What is ChatGPT? And will it steal our jobs?

An illustration picture shows a projection of text on the face of a woman in Berlin, June 12, 2013.  REUTERS/Pawel Kopczynski
explainer

An illustration picture shows a projection of text on the face of a woman in Berlin, June 12, 2013. REUTERS/Pawel Kopczynski

What’s the context?

ChatGPT, an artificial intelligence text generator, is being hailed as the future of work, but not everyone is convinced

  • ChatGPT is an AI tool that can generate human-like text
  • Technologists see this as a disruptor of many jobs
  • Engineers and artists are pushing back against generative AI

LONDON - A new artificial intelligence model called ChatGPT is making waves as technologists promote it as a new tool that will revolutionise how people work.

The tool comes from OpenAI, a for-profit research organisation co-founded by Elon Musk and investor Sam Altman, and backed by billions in funding from Microsoft.

Some advocates predict ChatGPT will result in automating jobs away from human beings, although critics have argued that AI and robotics do not yet have the capability for that.

But already, some schools and universities have responded by limiting or banning its use by students.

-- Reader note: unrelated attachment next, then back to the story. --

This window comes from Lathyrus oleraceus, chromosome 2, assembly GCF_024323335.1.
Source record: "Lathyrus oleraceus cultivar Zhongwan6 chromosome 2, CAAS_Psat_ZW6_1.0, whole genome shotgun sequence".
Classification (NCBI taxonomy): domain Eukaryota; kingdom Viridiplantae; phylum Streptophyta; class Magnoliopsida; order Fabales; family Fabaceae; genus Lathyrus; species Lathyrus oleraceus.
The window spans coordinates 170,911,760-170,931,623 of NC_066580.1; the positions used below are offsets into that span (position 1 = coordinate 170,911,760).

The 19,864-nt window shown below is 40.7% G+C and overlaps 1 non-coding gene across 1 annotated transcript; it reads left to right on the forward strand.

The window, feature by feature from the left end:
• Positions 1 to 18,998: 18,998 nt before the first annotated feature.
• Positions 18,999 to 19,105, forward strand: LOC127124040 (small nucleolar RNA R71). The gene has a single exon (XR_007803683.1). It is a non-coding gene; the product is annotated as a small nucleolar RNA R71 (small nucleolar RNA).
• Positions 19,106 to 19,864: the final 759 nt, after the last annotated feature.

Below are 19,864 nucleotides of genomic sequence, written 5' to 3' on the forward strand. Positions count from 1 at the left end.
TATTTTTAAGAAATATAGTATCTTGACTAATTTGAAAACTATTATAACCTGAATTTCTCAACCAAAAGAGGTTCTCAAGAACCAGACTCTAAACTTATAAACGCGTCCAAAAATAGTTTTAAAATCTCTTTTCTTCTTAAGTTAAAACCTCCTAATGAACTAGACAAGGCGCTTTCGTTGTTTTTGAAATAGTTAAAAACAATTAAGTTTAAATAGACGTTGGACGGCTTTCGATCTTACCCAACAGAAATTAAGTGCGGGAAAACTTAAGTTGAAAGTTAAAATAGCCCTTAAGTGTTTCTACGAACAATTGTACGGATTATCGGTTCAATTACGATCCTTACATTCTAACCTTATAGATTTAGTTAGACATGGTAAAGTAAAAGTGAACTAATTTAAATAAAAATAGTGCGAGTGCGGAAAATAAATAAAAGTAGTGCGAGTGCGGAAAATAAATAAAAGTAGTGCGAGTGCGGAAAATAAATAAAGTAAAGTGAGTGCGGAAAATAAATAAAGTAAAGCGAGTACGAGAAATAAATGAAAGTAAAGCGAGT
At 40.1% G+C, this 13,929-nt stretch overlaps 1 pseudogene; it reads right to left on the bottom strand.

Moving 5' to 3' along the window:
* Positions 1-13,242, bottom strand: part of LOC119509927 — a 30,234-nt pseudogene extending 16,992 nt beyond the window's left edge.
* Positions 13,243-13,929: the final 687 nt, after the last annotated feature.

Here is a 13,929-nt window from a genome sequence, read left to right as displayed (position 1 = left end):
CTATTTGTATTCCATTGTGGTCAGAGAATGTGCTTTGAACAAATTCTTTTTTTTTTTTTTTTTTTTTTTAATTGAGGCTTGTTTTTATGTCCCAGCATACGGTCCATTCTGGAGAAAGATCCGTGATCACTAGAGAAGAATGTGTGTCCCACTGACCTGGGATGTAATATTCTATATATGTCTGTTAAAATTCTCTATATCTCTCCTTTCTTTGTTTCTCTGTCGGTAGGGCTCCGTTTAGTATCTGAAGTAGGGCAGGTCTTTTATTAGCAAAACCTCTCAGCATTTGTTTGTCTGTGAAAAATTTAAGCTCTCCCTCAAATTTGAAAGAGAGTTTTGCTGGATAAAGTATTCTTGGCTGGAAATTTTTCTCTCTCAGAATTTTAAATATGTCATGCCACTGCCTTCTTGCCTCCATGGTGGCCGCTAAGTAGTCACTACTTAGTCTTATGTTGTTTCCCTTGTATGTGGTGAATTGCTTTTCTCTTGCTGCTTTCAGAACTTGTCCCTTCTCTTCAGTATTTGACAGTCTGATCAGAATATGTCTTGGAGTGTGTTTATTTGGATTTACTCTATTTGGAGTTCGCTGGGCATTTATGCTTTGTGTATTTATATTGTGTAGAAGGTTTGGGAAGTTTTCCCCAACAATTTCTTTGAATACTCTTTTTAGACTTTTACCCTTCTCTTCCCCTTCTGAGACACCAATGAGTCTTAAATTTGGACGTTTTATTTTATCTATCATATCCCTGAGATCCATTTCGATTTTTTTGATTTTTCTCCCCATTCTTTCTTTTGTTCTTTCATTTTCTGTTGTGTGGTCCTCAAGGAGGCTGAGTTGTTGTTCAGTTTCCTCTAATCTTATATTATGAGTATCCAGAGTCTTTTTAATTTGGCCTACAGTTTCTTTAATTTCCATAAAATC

So what is ChatGPT, and is it coming for your job?

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How does ChatGPT work?

ChatGPT is a large language model that can generate human-like text, trained on a massive dataset of written works from the internet.

The program uses a deep learning technique called "transformer architecture" to sift through several terabytes of data that contain billions of words to create answers to prompts or questions.

ChatGPT's predecessors include GPT-3, which also generates text, but has been trained on a much larger set of data. While this makes GPT-3 more powerful, ChatGPT is faster, more capable of generating human-like answers, and is available to the public.

The bot works in the same way that AI generator tools like DALL-E 2, Midjourney, and Stable Diffusion do - but much like how those programs can create unrealistic images, ChatGPT is not always accurate.

What can ChatGPT do?

ChatGPT can write emails and essays, poetry, answer questions, or generate lines of code based on a prompt. This could be used to develop virtual assistants or quickly answer customer queries.

Content platform Jasper said about 80,000 clients have used its software to draft ads, emails, blogs and other material.

Marketing is one of the clearest businesses for today's chatbots, said Gil Elbaz, co-founder of TenOneTen Ventures, a venture capital firm.

What are the limitations of ChatGPT?

ChatGPT is trained on statistical patterns and correlations and does not have an understanding of the input or output in the same way a human would.

"Large language models have limited reliability, limited understanding, limited range, and hence need human supervision", Michael Osborne, a machine learning researcher from Oxford University, told Context.

AI tools can be prone to bias based on the data they were trained with, and a lack of transparency about that training makes it difficult to tell how the bot came to a conclusion.